Vulvar or Penile Skin: Itching of the vulvar or penile skin can be the result of many different conditions. Very commonly however, an allergic contact dermatitis in these areas can occur as a result of any of the above chemicals that are listed under perianal skin. Additional chemicals can often be the culprit too; allergy to latex in condoms, to the lubricants or fragrances in condoms and to the preservatives found in vaginal lubricants (allergy to benzalkonium chloride is especially common in vaginal lubricants) or to fragrances or tocopherols used in maxi pads or douches. More and more commonly, products meant to be used on this delicate skin include essential oils. While essential oils may have a therapeutic place in some conditions, they should not be applied to penile or vaginal skin as they are extremely common and potent contact allergens. Less common, but common enough to mention it, is allergy to neoprene from bicycle seats (and from the latex in bicycle shorts), exercise mats and yoga mats.
In addition to an allergic reaction to a chemical, itching or rash of the vulvar or penile skin in this area has several causes. Common causes include infection with Candida, Gonorrhea, Trichomonas, Chlamydia, or Syphilis. It can be due to autoimmune diseases like lichen planus, lichen sclerosus, psoriasis, seborrheic dermatitis and more. Itching in this area can also be nerve-related; where a nerve in the area has been damaged or pinched from some sort of trauma (an accident or even childbirth). In general, Most-commonly however, vulvar and penile itching is caused by an allergic reaction to one of the chemicals listed above.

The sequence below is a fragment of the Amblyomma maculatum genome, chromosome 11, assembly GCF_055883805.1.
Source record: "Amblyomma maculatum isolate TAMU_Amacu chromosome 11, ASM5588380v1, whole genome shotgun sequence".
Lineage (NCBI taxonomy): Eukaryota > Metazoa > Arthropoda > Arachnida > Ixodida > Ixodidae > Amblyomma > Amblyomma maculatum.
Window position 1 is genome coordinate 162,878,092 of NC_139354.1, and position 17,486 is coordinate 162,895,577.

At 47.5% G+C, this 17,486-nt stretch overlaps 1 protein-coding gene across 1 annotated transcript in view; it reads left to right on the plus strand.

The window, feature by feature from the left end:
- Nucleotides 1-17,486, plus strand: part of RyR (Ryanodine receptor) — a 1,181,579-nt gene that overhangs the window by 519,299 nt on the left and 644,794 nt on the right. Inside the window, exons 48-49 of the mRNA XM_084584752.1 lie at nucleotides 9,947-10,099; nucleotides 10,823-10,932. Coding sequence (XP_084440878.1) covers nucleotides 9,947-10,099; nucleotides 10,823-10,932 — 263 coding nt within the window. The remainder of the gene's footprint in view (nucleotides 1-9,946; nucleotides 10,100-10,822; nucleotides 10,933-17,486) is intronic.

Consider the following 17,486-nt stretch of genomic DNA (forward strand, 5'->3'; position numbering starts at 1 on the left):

In general, if you have a vaginal itching problem and you do not have a yeast infection or any other infection, and the skin is bright red or pink but looks normal otherwise, one should eliminate all possible allergens from this area (including soap—you don’t need soap down here) and see if it heals up. If not, consult with a dermatologist who is both experienced and comfortable in assessing this problem. I recommend you call the office that you are considering going to and asking the receptionist if the doctor has experience in this area. Frankly, there are few dermatologists who feel comfortable in treating this condition.
Ankles & Shins: If you have eczema in these areas and it has not been present since birth or early childhood (think atopic dermatitis) and is symmetrical, then consider allergy to latex (from socks), azo dyes (used to dye socks and clothing), neoprene and nitrile (sports pads—soccer, rugby, lacrosse, football etc.), formaldehyde (used to finish fabrics and to make them permanent press though the rash from this allergy is more common on the upper/inner thighs and the anterior armpits). If you suspect that you may have an allergy to a chemical in this area and you cannot figure it out, consult with a member of the American Contact Dermatitis Society for patch testing; a group of dermatologists who have special training in this technique and who do the type of allergy testing that is needed to diagnose a particular chemical allergy.
Feet: Allergic contact dermatitis on the feet is often due to latex (socks and shoes), chromates (in shoes), epoxy glues (in shoes) and to the fragrances or preservatives contained in skin care products that are used on the feet.